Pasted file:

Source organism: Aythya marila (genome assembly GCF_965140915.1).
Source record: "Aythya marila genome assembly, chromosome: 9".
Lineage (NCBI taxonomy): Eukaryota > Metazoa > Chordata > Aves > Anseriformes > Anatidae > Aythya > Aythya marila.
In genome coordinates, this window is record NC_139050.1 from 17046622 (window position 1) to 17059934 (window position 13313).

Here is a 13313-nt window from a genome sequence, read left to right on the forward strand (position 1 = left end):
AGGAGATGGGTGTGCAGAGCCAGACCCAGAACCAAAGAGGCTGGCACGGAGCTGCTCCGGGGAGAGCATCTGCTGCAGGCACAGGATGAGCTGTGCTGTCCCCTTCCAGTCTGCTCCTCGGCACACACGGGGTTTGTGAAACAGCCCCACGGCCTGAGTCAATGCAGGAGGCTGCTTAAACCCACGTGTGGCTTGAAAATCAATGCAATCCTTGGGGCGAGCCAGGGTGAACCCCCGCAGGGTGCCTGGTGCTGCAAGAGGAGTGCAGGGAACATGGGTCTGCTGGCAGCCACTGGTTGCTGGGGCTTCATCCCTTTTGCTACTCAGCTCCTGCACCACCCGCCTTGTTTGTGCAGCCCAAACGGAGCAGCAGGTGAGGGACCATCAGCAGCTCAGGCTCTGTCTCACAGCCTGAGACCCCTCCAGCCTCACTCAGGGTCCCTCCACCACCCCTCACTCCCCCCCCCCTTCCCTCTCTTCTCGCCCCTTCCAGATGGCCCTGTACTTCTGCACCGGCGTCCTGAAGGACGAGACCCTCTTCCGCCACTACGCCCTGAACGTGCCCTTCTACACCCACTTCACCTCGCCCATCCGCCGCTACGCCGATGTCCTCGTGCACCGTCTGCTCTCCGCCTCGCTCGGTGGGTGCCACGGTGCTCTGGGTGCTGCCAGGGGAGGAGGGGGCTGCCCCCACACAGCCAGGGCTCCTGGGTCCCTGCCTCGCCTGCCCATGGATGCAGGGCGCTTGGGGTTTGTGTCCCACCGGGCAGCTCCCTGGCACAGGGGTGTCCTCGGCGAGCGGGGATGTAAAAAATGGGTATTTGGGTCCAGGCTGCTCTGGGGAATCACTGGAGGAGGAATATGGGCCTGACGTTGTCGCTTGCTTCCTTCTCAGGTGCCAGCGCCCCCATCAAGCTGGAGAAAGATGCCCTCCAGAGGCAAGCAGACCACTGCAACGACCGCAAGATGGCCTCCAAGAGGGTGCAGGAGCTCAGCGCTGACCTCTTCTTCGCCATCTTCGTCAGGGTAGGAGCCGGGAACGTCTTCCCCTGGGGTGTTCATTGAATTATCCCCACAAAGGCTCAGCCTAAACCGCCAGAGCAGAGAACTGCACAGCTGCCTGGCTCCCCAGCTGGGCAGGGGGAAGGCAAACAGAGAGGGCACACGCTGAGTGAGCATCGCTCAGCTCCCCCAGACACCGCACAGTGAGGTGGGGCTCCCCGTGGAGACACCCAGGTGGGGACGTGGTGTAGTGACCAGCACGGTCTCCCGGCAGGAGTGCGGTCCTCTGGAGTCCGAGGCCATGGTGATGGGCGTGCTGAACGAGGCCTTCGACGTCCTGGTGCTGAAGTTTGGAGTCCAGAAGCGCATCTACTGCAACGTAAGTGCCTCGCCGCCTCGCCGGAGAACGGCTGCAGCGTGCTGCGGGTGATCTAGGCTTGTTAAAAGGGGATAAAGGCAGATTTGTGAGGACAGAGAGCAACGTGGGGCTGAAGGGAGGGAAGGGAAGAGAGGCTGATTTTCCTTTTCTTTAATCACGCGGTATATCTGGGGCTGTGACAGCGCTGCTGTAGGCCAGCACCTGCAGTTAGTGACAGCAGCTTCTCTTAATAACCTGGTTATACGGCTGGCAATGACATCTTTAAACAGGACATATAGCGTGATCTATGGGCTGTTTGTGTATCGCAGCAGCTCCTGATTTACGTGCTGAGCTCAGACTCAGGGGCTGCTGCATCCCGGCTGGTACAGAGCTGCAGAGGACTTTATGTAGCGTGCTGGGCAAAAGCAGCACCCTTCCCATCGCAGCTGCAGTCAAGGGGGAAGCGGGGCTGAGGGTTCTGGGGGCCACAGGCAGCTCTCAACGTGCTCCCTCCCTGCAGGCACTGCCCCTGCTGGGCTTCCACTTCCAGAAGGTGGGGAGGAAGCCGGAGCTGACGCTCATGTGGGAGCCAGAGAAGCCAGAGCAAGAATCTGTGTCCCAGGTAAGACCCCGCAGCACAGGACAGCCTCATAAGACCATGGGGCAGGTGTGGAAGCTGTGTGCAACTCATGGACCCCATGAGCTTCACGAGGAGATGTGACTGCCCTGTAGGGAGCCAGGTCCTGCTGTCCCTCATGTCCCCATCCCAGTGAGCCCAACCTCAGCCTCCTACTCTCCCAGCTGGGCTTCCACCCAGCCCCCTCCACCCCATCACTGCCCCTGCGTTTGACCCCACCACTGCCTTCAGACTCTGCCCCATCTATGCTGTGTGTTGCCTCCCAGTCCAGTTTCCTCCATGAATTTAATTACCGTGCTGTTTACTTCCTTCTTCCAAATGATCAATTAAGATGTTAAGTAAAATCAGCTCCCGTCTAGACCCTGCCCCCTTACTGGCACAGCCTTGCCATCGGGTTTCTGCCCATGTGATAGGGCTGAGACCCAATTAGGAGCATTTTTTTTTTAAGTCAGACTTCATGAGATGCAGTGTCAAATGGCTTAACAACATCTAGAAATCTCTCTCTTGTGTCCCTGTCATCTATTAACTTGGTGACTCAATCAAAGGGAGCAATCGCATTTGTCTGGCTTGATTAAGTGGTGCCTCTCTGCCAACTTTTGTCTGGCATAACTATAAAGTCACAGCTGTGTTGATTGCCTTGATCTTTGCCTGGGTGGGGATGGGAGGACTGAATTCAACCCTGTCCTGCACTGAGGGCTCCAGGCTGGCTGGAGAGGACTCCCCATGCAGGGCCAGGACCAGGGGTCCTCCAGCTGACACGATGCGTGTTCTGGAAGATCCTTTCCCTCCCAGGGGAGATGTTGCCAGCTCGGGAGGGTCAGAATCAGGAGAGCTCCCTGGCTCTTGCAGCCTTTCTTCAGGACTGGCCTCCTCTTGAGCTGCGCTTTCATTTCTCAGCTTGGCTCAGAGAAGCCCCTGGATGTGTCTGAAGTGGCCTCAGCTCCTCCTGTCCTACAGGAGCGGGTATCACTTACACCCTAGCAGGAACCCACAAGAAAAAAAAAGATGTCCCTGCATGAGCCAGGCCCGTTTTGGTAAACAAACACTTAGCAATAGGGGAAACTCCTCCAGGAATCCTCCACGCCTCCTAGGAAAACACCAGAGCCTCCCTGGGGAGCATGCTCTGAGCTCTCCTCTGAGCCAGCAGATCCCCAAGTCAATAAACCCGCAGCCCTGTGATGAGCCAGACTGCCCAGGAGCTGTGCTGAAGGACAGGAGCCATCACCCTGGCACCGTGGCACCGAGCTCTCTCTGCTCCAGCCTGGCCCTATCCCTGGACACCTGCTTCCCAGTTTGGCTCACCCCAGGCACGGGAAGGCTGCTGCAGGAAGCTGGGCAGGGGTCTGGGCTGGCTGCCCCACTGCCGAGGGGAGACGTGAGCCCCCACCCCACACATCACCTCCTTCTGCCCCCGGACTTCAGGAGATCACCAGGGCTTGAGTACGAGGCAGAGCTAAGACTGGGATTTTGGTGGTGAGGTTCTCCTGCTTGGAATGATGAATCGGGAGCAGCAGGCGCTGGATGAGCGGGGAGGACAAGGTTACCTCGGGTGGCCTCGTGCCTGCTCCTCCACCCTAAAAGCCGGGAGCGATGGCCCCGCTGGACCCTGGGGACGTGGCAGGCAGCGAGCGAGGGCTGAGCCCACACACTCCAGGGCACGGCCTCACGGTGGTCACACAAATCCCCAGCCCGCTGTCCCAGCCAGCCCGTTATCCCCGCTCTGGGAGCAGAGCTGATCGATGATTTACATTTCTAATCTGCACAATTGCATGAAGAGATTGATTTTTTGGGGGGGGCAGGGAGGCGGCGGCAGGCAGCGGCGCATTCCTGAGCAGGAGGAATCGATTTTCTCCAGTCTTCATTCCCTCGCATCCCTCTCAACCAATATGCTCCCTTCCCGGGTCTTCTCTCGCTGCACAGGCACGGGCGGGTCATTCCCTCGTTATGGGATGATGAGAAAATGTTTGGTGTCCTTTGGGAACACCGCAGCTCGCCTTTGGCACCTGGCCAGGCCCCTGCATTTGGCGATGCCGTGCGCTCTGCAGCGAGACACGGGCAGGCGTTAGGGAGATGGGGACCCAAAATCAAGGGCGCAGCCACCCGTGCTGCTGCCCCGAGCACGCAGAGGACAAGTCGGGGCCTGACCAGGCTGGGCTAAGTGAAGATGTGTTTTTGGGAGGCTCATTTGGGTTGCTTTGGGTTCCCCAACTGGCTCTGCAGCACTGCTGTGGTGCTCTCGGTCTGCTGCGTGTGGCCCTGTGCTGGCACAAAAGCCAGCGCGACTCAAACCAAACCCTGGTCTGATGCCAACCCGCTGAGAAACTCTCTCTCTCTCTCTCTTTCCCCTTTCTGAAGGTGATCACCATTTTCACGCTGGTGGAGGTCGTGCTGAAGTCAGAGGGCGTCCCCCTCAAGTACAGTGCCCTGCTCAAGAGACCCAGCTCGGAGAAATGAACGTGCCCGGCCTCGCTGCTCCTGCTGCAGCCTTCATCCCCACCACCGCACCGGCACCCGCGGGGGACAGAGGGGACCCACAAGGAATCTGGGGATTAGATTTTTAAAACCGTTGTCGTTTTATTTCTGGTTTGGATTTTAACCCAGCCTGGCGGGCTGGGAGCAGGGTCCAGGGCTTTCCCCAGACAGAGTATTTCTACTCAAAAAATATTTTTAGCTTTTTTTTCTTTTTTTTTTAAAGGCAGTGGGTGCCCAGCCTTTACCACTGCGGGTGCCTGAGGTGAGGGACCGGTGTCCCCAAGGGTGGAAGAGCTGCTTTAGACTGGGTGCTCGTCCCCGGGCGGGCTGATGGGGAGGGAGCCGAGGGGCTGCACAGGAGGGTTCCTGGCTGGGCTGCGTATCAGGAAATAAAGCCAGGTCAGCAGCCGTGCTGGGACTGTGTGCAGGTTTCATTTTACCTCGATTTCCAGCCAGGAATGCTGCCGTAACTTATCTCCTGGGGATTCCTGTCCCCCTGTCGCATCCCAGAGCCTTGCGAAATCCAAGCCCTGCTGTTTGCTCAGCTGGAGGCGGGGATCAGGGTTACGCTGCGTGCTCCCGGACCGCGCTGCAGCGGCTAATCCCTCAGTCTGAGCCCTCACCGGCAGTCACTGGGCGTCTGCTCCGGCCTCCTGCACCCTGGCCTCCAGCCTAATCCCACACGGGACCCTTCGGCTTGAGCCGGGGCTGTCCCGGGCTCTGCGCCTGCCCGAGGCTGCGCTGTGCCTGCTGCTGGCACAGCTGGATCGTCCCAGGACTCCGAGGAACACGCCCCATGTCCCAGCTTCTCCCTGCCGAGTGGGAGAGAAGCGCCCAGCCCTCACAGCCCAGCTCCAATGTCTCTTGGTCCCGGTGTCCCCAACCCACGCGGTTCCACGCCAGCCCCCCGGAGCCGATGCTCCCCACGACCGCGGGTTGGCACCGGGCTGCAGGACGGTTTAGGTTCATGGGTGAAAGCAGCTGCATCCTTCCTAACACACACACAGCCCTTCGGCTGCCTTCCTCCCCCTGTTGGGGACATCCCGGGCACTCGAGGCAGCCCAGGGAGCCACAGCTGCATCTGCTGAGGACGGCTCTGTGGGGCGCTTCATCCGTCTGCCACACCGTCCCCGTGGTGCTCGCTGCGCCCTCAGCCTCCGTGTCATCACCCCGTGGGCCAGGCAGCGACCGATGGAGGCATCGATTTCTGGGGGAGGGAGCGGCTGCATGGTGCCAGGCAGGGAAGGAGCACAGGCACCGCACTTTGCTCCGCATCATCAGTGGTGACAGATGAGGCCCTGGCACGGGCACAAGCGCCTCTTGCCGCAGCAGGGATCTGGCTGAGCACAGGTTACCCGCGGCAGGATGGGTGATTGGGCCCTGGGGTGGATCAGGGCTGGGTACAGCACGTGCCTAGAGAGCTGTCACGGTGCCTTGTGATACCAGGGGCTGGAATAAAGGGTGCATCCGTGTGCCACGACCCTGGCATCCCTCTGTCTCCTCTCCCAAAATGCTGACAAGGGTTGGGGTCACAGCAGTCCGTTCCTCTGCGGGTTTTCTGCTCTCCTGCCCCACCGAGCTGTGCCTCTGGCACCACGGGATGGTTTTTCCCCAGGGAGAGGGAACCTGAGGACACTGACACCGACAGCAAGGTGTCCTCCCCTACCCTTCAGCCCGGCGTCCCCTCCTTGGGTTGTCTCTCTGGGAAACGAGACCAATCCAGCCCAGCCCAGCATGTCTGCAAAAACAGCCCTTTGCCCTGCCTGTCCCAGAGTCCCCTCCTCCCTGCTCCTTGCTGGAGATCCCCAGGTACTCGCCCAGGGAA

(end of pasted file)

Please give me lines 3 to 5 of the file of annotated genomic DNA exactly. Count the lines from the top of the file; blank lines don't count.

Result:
Lineage (NCBI taxonomy): Eukaryota > Metazoa > Chordata > Aves > Anseriformes > Anatidae > Aythya > Aythya marila.
In genome coordinates, this window is record NC_139050.1 from 17046622 (window position 1) to 17059934 (window position 13313).

Here is a 13313-nt window from a genome sequence, read left to right on the forward strand (position 1 = left end):